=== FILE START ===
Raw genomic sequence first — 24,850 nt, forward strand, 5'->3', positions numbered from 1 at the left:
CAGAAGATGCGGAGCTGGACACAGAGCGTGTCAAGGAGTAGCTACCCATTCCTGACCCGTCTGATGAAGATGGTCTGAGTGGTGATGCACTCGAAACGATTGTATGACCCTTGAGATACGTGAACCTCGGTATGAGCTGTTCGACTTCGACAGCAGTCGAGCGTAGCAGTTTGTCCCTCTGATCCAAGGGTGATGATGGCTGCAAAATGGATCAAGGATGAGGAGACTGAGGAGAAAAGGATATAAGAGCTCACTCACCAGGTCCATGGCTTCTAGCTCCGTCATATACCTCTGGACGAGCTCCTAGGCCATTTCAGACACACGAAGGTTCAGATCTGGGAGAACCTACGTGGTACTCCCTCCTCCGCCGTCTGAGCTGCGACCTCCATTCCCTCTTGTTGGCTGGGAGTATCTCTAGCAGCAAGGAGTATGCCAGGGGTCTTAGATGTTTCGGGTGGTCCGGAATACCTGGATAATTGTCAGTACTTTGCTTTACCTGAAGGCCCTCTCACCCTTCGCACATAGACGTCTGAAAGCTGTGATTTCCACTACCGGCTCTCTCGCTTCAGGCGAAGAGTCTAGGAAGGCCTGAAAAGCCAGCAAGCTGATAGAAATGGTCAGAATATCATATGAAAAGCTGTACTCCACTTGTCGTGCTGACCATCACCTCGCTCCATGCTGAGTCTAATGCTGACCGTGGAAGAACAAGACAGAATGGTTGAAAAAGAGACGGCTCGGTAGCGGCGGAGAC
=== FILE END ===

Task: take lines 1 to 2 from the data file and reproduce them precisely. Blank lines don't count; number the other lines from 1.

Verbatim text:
Raw genomic sequence first — 24,850 nt, forward strand, 5'->3', positions numbered from 1 at the left:
CAGAAGATGCGGAGCTGGACACAGAGCGTGTCAAGGAGTAGCTACCCATTCCTGACCCGTCTGATGAAGATGGTCTGAGTGGTGATGCACTCGAAACGATTGTATGACCCTTGAGATACGTGAACCTCGGTATGAGCTGTTCGACTTCGACAGCAGTCGAGCGTAGCAGTTTGTCCCTCTGATCCAAGGGTGATGATGGCTGCAAAATGGATCAAGGATGAGGAGACTGAGGAGAAAAGGATATAAGAGCTCACTCACCAGGTCCATGGCTTCTAGCTCCGTCATATACCTCTGGACGAGCTCCTAGGCCATTTCAGACACACGAAGGTTCAGATCTGGGAGAACCTACGTGGTACTCCCTCCTCCGCCGTCTGAGCTGCGACCTCCATTCCCTCTTGTTGGCTGGGAGTATCTCTAGCAGCAAGGAGTATGCCAGGGGTCTTAGATGTTTCGGGTGGTCCGGAATACCTGGATAATTGTCAGTACTTTGCTTTACCTGAAGGCCCTCTCACCCTTCGCACATAGACGTCTGAAAGCTGTGATTTCCACTACCGGCTCTCTCGCTTCAGGCGAAGAGTCTAGGAAGGCCTGAAAAGCCAGCAAGCTGATAGAAATGGTCAGAATATCATATGAAAAGCTGTACTCCACTTGTCGTGCTGACCATCACCTCGCTCCATGCTGAGTCTAATGCTGACCGTGGAAGAACAAGACAGAATGGTTGAAAAAGAGACGGCTCGGTAGCGGCGGAGAC